5 Tips for Dealing with Failure

Over the years, I’ve finally come to the realization that self-doubt is a liar. Self-doubt tells us to believe all of our worst fears and that we are no good at anything. When faced with failure, self-doubt and fear are the voices that cloud out rational thought and prevent us from remembering all of our best qualities and proudest accomplishments.

Although it’s tempting to give in to fear of failure and feelings of self-doubt, there is a myriad of ways to effectively cope with failure. The following tips for dealing with failure are methods that I use when feelings of self-doubt and fear attempt to paralyze me.

  1. Clear My Head | Before I start actively dealing with failure-related emotions, it is important for me to clear my head. Common methods for clearing my head include praying for peace, taking a bath, going for a walk, or napping – tasks that don’t require a lot of effort or thought. These simple acts are soothing and help to calm my nerves if I feel too stressed to function.
  2. Write or Talk It Out | Whenever I deal with setbacks, I need to process my experiences and my emotions through journaling and heartfelt conversations. Reflecting back on my experiences helps me to release some of the potentially toxic emotions that I’m feeling. I let myself feel sad, embarrassed or scared after a moment of failure… but I don’t let myself stay in that mindset.
  3. Create A Game Plan | When I start to feel like a total failure it can be hard to snap out of that toxic mindset or to do anything productive. The feeling of utter failure can be that paralyzing. However, I’ve learned that list-making and creating a game plan are my best friends during these times. Why? I can create a list of things I need to do, how I will go about doing each task, and create a timeline for when I want to tackle each problem.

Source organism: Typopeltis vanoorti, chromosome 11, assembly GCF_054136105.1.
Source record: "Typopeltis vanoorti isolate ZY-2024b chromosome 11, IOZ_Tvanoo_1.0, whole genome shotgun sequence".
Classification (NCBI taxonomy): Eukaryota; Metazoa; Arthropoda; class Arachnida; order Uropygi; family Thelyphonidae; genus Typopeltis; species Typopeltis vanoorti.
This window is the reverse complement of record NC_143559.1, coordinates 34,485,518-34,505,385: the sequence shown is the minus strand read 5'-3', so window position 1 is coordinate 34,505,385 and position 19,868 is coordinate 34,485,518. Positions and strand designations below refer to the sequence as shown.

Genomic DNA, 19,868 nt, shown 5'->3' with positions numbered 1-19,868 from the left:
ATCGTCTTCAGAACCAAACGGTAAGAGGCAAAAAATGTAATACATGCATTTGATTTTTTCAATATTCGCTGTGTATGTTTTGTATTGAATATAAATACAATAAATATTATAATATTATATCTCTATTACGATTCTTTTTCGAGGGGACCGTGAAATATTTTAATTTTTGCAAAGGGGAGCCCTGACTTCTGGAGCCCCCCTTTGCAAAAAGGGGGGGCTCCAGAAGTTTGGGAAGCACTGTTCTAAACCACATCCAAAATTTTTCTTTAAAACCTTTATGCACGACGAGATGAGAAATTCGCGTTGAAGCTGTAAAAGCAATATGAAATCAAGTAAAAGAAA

4. Read About Other Notable Failures | There are countless famous entrepreneurs, actors, musicians, and politicians, etc. who openly speak about their past failures. Sometimes, I find comfort in reading these types of stories because they give me hope that something good will come from my failures. Plus, these help me to feel like I’m not alone.
  5. BE KIND. | What do I mean by this? Be kind to yourself. Remember, the self-doubt that comes from failure is a liar. One way I am kind to myself is to write down or say positive affirmations daily. I try to focus on the positives rather than dwelling on past negative experiences.

These tips for dealing with failure aren’t a magic solve to all your problems. However, trying one or all of these methods can help you cope with failure-driven fear or disappointment..

Why Failing is a Good Thing

Experiencing failure is a good thing. Failure challenges us to grow. Every time I’ve experienced failure, whether professionally or personally, I’ve learned something valuable about myself or about what I want in my life.

With each setback I’ve faced, I’ve developed my problem-solving skills and developed true self-confidence. True self-confidence means having the courage to take risks despite the possibility of failure. True self-confidence means having the courage to try something new when you aren’t sure of the outcome. True self-confidence means having the courage to carry on even when times are tough.